Given a nonnegative function $u $ defined on $\mathbb{R}^2 $ , and satisfies : $ \Delta u \leq 0 $ .
How can I prove that $u$ must be constant? Is there an easy way to do it ?
Thanks !
Given a nonnegative function $u $ defined on $\mathbb{R}^2 $ , and satisfies : $ \Delta u \leq 0 $ . How can I prove that $u$ must be constant? Is there an easy way to do it ? Thanks ! 


I don't know whether this counts (probably it doesn't) as an easy solution, but you can use Ito's lemma to conclude that $u(W_{t})$ (where $W_{t}$ denotes a twodimensional Wiener process) is a nonnegative supermartingale, hence it converges almost surely. However, it is known that we can approach every point on a plane by a Wiener process, so $u$ must be constant because the limit is unique. 


The function is superharmonic (due to the condition on Laplacian, note that subharmonic is wider spread but this is just a signchange) and bounded below thus it is constant, by some analog of Liouville's theorem. Some more details: Things like this can, as commented by Mateusz Wasilewski, be found in certain complex analysis textbooks. (Though as said subharmonic and bounded above is I think a more common formulation, but this is just a sign change.) Here are some lecture notes that contain an essentially selfcontained exposition; see Theorem 8 and the remark following it (note that the definition of subharmonic is different and things are for the complex plane, but this is fine, compare the page linked above).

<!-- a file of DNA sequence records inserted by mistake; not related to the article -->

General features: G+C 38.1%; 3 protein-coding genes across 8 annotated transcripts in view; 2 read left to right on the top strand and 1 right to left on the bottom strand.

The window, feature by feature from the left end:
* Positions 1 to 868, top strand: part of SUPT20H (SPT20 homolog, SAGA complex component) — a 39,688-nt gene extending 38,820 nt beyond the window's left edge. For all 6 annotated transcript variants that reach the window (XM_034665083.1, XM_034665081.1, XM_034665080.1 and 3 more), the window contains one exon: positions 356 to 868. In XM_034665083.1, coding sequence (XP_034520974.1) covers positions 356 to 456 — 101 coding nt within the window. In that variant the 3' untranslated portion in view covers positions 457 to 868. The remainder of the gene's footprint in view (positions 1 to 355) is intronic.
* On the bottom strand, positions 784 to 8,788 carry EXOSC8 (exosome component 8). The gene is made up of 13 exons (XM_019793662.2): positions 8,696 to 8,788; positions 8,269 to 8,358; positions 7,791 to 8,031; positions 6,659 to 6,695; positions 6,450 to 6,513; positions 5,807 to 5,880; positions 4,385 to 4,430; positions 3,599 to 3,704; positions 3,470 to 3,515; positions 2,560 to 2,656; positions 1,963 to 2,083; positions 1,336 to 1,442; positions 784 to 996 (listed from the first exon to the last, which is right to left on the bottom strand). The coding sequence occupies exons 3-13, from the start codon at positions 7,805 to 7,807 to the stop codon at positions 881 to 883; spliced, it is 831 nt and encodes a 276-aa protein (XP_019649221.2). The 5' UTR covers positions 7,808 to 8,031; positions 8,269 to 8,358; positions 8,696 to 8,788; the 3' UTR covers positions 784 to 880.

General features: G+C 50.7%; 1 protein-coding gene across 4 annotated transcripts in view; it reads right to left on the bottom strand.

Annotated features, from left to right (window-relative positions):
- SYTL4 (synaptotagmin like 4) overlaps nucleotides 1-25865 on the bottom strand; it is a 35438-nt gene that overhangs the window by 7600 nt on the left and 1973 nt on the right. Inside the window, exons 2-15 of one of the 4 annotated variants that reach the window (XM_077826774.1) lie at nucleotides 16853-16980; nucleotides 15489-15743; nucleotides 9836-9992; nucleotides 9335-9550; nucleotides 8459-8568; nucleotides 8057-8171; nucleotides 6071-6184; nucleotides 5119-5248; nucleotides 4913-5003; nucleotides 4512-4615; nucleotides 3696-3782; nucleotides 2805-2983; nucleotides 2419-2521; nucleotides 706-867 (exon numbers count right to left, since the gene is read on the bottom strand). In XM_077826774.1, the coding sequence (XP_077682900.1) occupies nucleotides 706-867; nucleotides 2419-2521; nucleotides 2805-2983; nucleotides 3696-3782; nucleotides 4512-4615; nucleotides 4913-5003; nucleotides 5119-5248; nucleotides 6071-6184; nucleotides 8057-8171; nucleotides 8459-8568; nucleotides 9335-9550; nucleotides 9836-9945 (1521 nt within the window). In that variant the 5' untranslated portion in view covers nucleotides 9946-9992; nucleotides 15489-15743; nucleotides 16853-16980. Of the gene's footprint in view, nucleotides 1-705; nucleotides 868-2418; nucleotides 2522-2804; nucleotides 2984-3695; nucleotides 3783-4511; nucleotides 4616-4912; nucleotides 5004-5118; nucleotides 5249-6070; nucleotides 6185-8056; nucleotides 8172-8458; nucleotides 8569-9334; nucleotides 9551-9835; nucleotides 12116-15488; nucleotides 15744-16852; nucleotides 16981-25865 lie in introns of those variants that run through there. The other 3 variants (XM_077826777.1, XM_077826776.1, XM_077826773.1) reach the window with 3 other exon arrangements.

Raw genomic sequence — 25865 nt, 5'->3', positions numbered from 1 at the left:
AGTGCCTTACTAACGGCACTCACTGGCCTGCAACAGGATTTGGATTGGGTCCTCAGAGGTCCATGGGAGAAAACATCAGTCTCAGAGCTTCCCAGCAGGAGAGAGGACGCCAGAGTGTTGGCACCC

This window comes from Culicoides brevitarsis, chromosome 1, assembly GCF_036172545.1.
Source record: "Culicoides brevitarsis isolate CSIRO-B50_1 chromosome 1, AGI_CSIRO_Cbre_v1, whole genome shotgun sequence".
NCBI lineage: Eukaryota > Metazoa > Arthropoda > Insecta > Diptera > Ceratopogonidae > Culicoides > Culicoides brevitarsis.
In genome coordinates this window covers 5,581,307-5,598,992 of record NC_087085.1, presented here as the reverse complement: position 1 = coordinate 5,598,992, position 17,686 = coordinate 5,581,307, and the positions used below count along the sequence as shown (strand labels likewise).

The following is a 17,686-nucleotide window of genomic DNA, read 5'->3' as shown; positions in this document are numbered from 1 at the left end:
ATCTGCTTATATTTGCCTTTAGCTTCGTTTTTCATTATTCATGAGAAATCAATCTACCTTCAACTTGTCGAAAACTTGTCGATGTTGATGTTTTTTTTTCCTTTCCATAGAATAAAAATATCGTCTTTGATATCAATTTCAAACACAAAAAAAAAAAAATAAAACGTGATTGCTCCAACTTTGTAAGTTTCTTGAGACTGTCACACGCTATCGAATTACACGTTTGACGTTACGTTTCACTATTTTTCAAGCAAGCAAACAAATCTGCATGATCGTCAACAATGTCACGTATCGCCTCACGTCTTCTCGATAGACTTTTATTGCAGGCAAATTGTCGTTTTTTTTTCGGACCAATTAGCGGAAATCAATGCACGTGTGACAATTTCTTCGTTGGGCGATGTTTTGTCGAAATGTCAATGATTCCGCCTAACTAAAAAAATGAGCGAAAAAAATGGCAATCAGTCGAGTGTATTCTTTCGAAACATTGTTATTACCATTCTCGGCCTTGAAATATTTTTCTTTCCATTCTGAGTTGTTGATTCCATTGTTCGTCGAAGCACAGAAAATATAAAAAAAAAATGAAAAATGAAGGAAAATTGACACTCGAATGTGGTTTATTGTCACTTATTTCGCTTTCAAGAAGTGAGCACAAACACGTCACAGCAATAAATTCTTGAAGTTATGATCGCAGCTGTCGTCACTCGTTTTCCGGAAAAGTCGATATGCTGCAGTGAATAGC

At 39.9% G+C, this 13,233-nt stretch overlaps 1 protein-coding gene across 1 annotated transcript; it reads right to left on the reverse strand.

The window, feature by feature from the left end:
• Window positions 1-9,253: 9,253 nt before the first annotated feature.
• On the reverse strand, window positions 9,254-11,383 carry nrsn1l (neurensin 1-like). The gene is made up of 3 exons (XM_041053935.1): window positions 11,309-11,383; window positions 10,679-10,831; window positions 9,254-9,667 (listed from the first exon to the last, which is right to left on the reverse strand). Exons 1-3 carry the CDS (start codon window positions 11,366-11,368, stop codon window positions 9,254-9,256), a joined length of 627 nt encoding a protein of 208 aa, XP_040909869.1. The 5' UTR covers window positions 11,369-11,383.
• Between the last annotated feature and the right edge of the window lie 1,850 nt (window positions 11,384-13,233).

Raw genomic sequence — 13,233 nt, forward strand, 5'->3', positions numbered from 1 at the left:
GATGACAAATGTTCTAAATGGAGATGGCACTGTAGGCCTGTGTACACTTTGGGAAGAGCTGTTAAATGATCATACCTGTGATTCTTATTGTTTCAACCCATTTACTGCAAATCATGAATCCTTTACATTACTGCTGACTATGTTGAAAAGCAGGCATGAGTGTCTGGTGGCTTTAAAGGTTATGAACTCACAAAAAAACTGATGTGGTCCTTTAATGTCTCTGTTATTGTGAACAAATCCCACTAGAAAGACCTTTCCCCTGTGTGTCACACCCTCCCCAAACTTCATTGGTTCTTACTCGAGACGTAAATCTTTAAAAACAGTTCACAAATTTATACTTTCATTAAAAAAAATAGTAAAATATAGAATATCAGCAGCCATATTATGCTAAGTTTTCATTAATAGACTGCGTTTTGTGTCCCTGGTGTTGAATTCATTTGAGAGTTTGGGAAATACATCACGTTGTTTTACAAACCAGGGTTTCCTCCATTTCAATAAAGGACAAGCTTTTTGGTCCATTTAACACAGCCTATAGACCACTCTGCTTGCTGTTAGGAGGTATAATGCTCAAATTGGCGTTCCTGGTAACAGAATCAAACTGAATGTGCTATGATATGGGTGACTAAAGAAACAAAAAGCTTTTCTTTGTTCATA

This is actually pretty cool. Superharmonic functions bounded below in $\mathbb{R}^2$ are constant, while there are nonconstant superharmonic functions bounded below in $\mathbb{R}^n$ for $n \geq 3$. Here is a proof that doesn't use complex analysis, and only uses that the fundamental solution in $\mathbb{R}^2$ ($\log(x)$) is unbounded from above and below, and the maximum principle. Slide $u$ so that its minimum on $\partial B_1$ is $0$. Take the fundamental solution $f(x) = \logx$, which is $0$ on $\partial B_1$. Since $u$ is bounded below and log is unbounded, $\epsilon f(x) < u(x)$ for $x$ sufficiently large (depending on $\epsilon$). By the maximum principle, $u(x) \geq \epsilon f(x)$ in $\mathbb{R}^2  B_1$ for all $\epsilon$. Taking $\epsilon$ to $0$, we see that $u \geq 0$ outside $B_1$. But then, we see that $u$ takes its minimum in $\bar{B_1}$, and by the mean value inequality any superharmonic function with an interior minimum must be constant! This result is false in higher dimensions. For a counterexample, just take the fundamental solution $x^{2n}$ and cap it off above in $B_1$ by a paraboloid and smooth it out.